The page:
Removing all color from the car comes down to the taillights. Ultimately, lens color can be eradicated, as the car you posted clearly demonstrates. DOT requires red reflectors in rear and amber reflectors in front. Front reflectors are basically never enforced if missing, rear ones though tend to attract the attention of the profiling cops who will use that as a reason for a visual inspection or stop. The problem in practice is that you're still left with the reflector itself, which is colored red. Frankly, I don't like the thought of the middle column of red being the only one with red in it by sheer default of that's the one that needs it, and everywhere else is just a terrible idea. Reflectors are a taillight part, I need to keep it as such.

    Come to think of it, I do wonder what keeping the reflector red but not quite "reflects red" looks like. That's the point at which I've gone too far and need to add more red. I need to experiment, but the reflectors are key, and 3D printing them didn't pan out, so I'm still figuring out a way to make some at low quantities in-house.
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  5. #25
    Administrator Ron's Avatar
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    Quote Originally Posted by Tomcio View Post
    As far as I know the side markers do not need to be reflective. You don't even need to have them at all.
    FWIW, in the US, 1968 and later vehicles had to have side lights OR retroreflectors.
    Then the US and Canada required both for 1970 and later vehicles.

  6. #26
    Mr. Pickles-mobile Shep's Avatar
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    Quote Originally Posted by Ron View Post
    FWIW, in the US, 1968 and later vehicles had to have side lights OR retroreflectors.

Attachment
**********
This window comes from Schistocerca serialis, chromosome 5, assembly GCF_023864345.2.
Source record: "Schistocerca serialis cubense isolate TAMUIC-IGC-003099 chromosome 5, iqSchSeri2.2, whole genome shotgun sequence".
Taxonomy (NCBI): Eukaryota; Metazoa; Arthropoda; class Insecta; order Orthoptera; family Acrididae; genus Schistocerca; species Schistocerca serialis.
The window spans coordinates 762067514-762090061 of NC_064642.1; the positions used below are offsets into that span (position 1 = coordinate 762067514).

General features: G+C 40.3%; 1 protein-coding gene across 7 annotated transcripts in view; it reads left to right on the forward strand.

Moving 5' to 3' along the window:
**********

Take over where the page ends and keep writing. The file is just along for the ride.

Then the US and Canada required both for 1970 and later vehicles.
    Do you have a "from the source" on this? God help me, old vehicle laws are just not easy to find on Google. Only spot I have that defines allowable headlight lumens comes from Google Books, for example (I was curious on LED conversions).
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  7. #27
    Senior Member Tomcio's Avatar
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    Quote Originally Posted by Ron View Post
    FWIW, in the US, 1968 and later vehicles had to have side lights OR retroreflectors.
    Then the US and Canada required both for 1970 and later vehicles.
    Ron,
    I wasn't aware of that law. I know that they are required on vehicles over certain length (trucks and buses) but didn't know it also applied to passenger cars.
    Over in Europe it's a different story. The side markers are required on long vehicles and are allowed on cars - allowed meaning that you can have them but don't have to.
    Greetings from Poland!
    Tom
    Google earth: 5225'17.66"N, 21 1'58.40"E
    http://www.deloreana.com

    Please excuse my typos... and watch this: Ben Champion - That Auto-Correct Song

  8. #28
    Mr. Pickles-mobile Shep's Avatar
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    They're usually integrated into the headlights and taillights actually, they just make those parts wrap around the car just enough to be considered sideways. Here's an example headlight off an '02 Civic (I used to own an '01 that was very similar)



    The turn signal section is divided in half vertically, and it's the bottom half, just to the left of the chrome circle thing.

    I think this next one's an '04 Civic, but here's the taillights off the same generation (which ran from '01 to '05):



    And here's the side profile of that generation car (an '03):



    So by avoiding the separate reflector sections like our DeLoreans did, everything is done on each corner of the car. Easier to run wiring to fewer spots I suppose. Or something like that (they are sometimes diffusers, as our DeLoreans utilize in the taillights themselves)